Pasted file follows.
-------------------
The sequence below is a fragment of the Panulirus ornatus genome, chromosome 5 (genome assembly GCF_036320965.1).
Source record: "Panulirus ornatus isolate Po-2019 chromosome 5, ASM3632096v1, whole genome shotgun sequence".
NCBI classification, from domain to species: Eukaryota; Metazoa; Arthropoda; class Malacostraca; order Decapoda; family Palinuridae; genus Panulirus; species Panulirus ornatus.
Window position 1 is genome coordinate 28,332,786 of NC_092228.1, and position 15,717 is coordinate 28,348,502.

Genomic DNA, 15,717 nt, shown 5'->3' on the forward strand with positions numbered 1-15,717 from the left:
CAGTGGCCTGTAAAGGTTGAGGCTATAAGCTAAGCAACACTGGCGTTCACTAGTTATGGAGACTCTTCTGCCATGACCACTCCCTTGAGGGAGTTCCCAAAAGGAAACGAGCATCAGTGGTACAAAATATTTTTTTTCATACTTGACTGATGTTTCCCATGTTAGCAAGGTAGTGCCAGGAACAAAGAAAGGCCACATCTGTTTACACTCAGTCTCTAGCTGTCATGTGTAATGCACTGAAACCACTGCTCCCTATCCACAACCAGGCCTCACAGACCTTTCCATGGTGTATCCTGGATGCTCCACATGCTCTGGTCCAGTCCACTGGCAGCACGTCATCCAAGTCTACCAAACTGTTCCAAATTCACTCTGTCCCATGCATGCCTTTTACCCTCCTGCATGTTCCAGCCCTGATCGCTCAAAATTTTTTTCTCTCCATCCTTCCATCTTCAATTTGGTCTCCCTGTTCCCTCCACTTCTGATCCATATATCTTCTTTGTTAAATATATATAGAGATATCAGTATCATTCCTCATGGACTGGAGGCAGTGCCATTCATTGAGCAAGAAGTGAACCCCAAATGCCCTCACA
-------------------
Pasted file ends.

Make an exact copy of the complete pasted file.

The sequence below is a fragment of the Panulirus ornatus genome, chromosome 5 (genome assembly GCF_036320965.1).
Source record: "Panulirus ornatus isolate Po-2019 chromosome 5, ASM3632096v1, whole genome shotgun sequence".
NCBI classification, from domain to species: Eukaryota; Metazoa; Arthropoda; class Malacostraca; order Decapoda; family Palinuridae; genus Panulirus; species Panulirus ornatus.
Window position 1 is genome coordinate 28,332,786 of NC_092228.1, and position 15,717 is coordinate 28,348,502.

Genomic DNA, 15,717 nt, shown 5'->3' on the forward strand with positions numbered 1-15,717 from the left:
CAGTGGCCTGTAAAGGTTGAGGCTATAAGCTAAGCAACACTGGCGTTCACTAGTTATGGAGACTCTTCTGCCATGACCACTCCCTTGAGGGAGTTCCCAAAAGGAAACGAGCATCAGTGGTACAAAATATTTTTTTTCATACTTGACTGATGTTTCCCATGTTAGCAAGGTAGTGCCAGGAACAAAGAAAGGCCACATCTGTTTACACTCAGTCTCTAGCTGTCATGTGTAATGCACTGAAACCACTGCTCCCTATCCACAACCAGGCCTCACAGACCTTTCCATGGTGTATCCTGGATGCTCCACATGCTCTGGTCCAGTCCACTGGCAGCACGTCATCCAAGTCTACCAAACTGTTCCAAATTCACTCTGTCCCATGCATGCCTTTTACCCTCCTGCATGTTCCAGCCCTGATCGCTCAAAATTTTTTTCTCTCCATCCTTCCATCTTCAATTTGGTCTCCCTGTTCCCTCCACTTCTGATCCATATATCTTCTTTGTTAAATATATATAGAGATATCAGTATCATTCCTCATGGACTGGAGGCAGTGCCATTCATTGAGCAAGAAGTGAACCCCAAATGCCCTCACA